25. 25. Considers time value of money.</li></ul>Difficulties:<br /><ul><li>Difficult to forecast key variables and assumptions.
  26. 26. Terminal value forms a substantial part of the present value of the firm and the present value of the firm is sensitive to a change in growth rate.</li></ul>Comparable Company and Precedent Transaction Based Valuations (Relative Valuation Approach)<br />Advantages:<br /><ul><li>Simple and easy to apply. At the same time, it also bears low cost (the absence of forecasting).
  27. 27. ‘Market Value’ approach – based on recent M&A transaction.</li></ul>Difficulties:<br /><ul><li>Finding the right benchmark (company).
  28. 28. Benchmark may not be available (precedent transaction).
  29. 29. Finding the right multiple.</li></li></ul><li>Synergies<br />
  30. 30. Valuation Summary<br />
  31. 31. Approach and Risk Considerations<br />
  32. 32. The Approach<br />Friendly approach<br /><ul><li>Reduces resistance from SGB ‘s directors and shareholders
  33. 33. Gail Kelly’s relationships with SGB and WBC
  34. 34. Less aggressive approach ensures a higher chance to see the merger deal through
  35. 35. Hostile takeover is more expensive – offer a higher premium to make the deal happen</li></ul>Scheme of Arrangement<br />A friendly approach maximises the prospect of SGB’s and its shareholders’ support as SGB is able to negotiate terms of the merger:<br />a) Retaining SGB’s strong brand name <br /><ul><li> Cope with less resistance from SGB’s loyal customers (60% of SGB shareholders are SGB’s customers)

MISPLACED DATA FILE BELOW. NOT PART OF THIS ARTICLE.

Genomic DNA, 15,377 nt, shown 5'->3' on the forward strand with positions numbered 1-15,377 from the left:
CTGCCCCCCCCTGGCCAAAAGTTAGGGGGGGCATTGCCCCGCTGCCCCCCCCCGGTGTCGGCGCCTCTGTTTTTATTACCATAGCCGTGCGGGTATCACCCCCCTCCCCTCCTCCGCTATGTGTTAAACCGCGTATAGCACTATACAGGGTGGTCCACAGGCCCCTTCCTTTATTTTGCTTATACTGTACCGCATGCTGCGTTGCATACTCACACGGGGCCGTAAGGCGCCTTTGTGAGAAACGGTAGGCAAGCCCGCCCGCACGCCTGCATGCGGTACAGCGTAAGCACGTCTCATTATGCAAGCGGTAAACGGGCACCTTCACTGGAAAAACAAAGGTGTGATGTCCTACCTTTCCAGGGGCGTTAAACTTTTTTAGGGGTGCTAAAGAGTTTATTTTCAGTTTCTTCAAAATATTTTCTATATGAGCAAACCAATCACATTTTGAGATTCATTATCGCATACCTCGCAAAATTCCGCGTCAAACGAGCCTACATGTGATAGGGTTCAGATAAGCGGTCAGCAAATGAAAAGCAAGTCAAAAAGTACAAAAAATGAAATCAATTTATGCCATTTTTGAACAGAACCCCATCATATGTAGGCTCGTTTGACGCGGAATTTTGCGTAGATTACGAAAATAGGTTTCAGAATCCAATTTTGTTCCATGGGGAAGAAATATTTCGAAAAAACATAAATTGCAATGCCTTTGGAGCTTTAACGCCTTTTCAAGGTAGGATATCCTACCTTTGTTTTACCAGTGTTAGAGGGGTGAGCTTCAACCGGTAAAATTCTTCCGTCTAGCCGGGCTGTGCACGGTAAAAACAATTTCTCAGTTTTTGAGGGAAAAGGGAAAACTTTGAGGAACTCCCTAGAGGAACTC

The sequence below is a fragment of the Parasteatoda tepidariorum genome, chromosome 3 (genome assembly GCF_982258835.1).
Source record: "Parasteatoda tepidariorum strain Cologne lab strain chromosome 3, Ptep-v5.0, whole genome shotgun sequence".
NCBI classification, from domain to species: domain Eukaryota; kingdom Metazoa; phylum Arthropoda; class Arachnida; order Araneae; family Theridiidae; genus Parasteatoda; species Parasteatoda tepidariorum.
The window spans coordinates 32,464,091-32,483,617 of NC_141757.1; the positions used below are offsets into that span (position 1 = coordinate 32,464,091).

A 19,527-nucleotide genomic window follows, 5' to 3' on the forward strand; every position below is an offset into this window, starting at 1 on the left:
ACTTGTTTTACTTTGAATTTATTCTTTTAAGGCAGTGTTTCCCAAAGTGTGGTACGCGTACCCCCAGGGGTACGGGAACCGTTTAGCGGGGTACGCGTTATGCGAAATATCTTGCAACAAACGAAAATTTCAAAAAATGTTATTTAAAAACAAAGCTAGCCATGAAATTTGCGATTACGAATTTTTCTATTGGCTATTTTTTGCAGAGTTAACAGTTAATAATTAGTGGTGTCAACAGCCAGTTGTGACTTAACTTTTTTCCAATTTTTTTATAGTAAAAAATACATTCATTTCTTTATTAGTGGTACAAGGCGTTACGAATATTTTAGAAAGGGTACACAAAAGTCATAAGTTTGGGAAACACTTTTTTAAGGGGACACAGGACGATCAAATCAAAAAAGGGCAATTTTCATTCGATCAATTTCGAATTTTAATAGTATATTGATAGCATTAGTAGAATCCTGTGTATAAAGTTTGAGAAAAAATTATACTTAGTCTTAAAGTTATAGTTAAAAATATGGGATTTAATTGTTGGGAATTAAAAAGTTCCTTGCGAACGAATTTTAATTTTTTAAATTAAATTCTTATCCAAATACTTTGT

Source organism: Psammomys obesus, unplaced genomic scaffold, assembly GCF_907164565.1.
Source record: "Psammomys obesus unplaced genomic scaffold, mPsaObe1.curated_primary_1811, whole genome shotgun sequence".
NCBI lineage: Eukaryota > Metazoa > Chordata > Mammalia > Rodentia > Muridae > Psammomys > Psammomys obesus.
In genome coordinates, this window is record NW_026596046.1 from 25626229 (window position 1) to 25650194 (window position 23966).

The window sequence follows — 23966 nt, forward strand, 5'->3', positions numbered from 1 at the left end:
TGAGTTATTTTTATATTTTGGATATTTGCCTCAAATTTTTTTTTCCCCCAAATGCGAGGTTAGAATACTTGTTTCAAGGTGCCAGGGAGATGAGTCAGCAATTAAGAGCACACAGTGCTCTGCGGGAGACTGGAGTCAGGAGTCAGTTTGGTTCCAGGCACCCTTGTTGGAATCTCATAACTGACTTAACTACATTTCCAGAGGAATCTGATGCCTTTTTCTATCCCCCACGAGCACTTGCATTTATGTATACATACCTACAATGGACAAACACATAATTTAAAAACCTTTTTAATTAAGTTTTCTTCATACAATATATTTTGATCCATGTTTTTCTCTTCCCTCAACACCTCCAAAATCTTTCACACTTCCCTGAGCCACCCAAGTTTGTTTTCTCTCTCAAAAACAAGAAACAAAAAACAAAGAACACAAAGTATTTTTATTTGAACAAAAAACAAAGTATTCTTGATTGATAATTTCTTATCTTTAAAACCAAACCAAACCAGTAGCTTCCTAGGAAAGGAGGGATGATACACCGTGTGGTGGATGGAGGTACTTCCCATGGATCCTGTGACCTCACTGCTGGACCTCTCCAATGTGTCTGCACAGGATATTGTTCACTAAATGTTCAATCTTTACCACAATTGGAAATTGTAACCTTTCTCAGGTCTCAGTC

36. 36. Reduces integration risks – compliments the risk minimisation of operational disruptions
  37. 37. Reduces levels of customer leakage</li></ul>b) SGB’s value-added strategies are retained <br /><ul><li> SGB continues to be customer-focused (maintains close-knit culture and competitive edge over rivals)</li></ul>c) SGB’s shareholders value not disadvantaged<br /><ul><li> Court approval offers some form of comfort to achieve a fair transaction
  38. 38. Bank value would not be destroyed </li></li></ul><li>Key Risks Considerations and Ratings<br />
  39. 39. Key Risks Considerations<br />GREEN<br />
  40. 40. Key Risks Considerations<br />RED<br />
  41. 41. Key Risks Considerations<br />AMBER<br />
  42. 42. Key Risks Considerations<br />AMBER<br />
  43. 43. Final Recommendation<br />Buy 100% of SGB<br /><ul><li> Achieve the largest market capitalisation in Australia
  44. 44. SGB share prices are low now
  45. 45. To maintain competitive advantage, retain SGB branches and brand name</li></ul>Offer price and approach<br /><ul><li> Friendly scheme of arrangement
  46. 46. All-scrip transaction</li></li></ul><li>©2010<br />
  47. 47. GDP forecast<br />European Exchange Rate Crisis.<br />Asian Financial Crisis.<br />Global Financial Crisis.<br />Assumption: Lowest GDP could happen is -200% of 2007.<br />Assumption:<br />It follows 1995 and 1996 when the economy falls from the maximum.<br />Assumption: The movement from one year to another year is on a gradual basis to the maximum (120% of 2007) as the economy recovers.<br />
  48. 48. Relative Valuation Approach<br />